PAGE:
by Zach Sutton
a day ago
(For the bill in its entirety, you can read it here: http://www.arkleg.state.ar.us …2015/2015R/Bills/SB79.pdf)
Over the past week, Arkansas Senate has been working diligently to pass SB-79 - known as the Personal Rights Protection Act. While the bill is designed to protect the privacy and rights of the citizens within the state, it also effectively makes Street Photography illegal from viewing or taking in the state of Arkansas.
The bill's full name does a lot as to explaining the bill. Entitled “To Enact the Personal Rights Protection Act: and to Protect the Property Rights of an Individual to the Use of the Individual’s Name, Voice, Signature, and Likeness”, this bill is designed to take an individual's Rights of Publicity to an extreme, by allowing it illegal for them to be photographed or filmed on public grounds without a written consent.
As the ASMP (American Society of Media Photographers) explains --
The implications of this bill are staggering. For example, an image showing recognizable people posted to the Internet for a use that would not require written consent anywhere else in the world could leave you open to a lawsuit just because someone in Arkansas could view it online.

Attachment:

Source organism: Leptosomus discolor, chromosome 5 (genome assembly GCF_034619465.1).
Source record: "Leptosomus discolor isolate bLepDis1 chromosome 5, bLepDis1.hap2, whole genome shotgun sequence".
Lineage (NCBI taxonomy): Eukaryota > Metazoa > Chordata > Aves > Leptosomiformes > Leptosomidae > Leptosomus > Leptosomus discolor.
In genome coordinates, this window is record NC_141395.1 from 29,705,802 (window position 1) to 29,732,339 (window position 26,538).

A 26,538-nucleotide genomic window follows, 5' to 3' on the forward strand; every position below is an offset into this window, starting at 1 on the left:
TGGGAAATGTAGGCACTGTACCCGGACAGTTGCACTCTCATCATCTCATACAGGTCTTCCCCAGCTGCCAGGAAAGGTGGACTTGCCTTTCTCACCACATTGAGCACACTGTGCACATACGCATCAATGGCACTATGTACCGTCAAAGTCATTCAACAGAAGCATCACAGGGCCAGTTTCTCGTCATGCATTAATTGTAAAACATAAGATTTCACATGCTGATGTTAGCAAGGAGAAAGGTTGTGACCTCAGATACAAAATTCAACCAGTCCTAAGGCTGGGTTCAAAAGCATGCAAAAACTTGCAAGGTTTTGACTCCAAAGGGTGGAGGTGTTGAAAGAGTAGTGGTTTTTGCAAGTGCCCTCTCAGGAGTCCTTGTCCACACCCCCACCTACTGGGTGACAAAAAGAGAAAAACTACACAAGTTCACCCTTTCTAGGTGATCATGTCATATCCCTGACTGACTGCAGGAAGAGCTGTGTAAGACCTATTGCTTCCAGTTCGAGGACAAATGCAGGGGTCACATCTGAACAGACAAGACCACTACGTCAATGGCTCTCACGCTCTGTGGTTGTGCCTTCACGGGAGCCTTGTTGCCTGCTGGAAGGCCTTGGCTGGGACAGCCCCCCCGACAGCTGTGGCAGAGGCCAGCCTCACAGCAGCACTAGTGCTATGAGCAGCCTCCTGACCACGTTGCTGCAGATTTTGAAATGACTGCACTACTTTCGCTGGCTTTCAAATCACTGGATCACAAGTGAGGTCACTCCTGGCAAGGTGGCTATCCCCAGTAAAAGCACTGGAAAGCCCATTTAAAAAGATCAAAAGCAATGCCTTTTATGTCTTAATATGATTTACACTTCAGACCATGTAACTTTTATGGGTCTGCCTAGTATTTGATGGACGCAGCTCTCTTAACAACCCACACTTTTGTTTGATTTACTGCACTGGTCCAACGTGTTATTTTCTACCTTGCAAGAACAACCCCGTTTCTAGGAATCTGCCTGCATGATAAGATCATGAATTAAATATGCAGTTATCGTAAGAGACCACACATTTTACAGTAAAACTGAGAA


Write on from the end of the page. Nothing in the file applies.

SB-79 places an unprecedented burden on all photographers whose work could be viewed within the state of Arkansas to either get explicit consent from every individual whose likeness appears in all of their photographs or risk defending themselves in a lawsuit where they will have to shoulder the burden of proving the use of their photographs qualifies as an exempted use
The ASMP and others have banded together to get this bill dropped from Arkansas law. The bill must be vetoed by Tuesday to ensure it does not go into law. The ASMP has asked all photographers (not just photographers in Arkansas) to stand up and write Governor Asa Hutchinson and Arkansas Chief of Staff Michael Lamoureux encouraging them to drop the bill from Arkansas law